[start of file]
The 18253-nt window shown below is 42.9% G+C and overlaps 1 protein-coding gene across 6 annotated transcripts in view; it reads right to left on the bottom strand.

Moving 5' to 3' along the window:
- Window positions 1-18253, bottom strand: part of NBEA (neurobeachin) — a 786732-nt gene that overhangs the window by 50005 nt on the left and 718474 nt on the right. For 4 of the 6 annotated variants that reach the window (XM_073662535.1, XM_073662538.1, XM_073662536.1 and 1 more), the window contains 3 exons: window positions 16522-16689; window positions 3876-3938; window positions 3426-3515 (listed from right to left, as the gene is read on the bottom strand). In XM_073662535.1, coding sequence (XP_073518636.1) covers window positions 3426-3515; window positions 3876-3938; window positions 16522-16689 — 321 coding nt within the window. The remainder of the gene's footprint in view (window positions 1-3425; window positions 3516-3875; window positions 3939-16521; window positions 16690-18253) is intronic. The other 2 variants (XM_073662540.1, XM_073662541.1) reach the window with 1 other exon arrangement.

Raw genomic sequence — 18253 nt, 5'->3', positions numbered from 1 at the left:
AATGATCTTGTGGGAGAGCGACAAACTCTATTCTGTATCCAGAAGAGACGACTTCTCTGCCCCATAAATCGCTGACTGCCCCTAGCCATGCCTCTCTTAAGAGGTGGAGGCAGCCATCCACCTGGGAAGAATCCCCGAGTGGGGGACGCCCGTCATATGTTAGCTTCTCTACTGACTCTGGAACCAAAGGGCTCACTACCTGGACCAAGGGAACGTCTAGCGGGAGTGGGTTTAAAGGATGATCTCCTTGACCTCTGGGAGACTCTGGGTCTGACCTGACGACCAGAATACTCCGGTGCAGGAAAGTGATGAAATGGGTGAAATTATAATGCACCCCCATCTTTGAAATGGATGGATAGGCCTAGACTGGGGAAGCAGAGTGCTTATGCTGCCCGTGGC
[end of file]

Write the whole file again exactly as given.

The 18253-nt window shown below is 42.9% G+C and overlaps 1 protein-coding gene across 6 annotated transcripts in view; it reads right to left on the bottom strand.

Moving 5' to 3' along the window:
- Window positions 1-18253, bottom strand: part of NBEA (neurobeachin) — a 786732-nt gene that overhangs the window by 50005 nt on the left and 718474 nt on the right. For 4 of the 6 annotated variants that reach the window (XM_073662535.1, XM_073662538.1, XM_073662536.1 and 1 more), the window contains 3 exons: window positions 16522-16689; window positions 3876-3938; window positions 3426-3515 (listed from right to left, as the gene is read on the bottom strand). In XM_073662535.1, coding sequence (XP_073518636.1) covers window positions 3426-3515; window positions 3876-3938; window positions 16522-16689 — 321 coding nt within the window. The remainder of the gene's footprint in view (window positions 1-3425; window positions 3516-3875; window positions 3939-16521; window positions 16690-18253) is intronic. The other 2 variants (XM_073662540.1, XM_073662541.1) reach the window with 1 other exon arrangement.

Raw genomic sequence — 18253 nt, 5'->3', positions numbered from 1 at the left:
AATGATCTTGTGGGAGAGCGACAAACTCTATTCTGTATCCAGAAGAGACGACTTCTCTGCCCCATAAATCGCTGACTGCCCCTAGCCATGCCTCTCTTAAGAGGTGGAGGCAGCCATCCACCTGGGAAGAATCCCCGAGTGGGGGACGCCCGTCATATGTTAGCTTCTCTACTGACTCTGGAACCAAAGGGCTCACTACCTGGACCAAGGGAACGTCTAGCGGGAGTGGGTTTAAAGGATGATCTCCTTGACCTCTGGGAGACTCTGGGTCTGACCTGACGACCAGAATACTCCGGTGCAGGAAAGTGATGAAATGGGTGAAATTATAATGCACCCCCATCTTTGAAATGGATGGATAGGCCTAGACTGGGGAAGCAGAGTGCTTATGCTGCCCGTGGC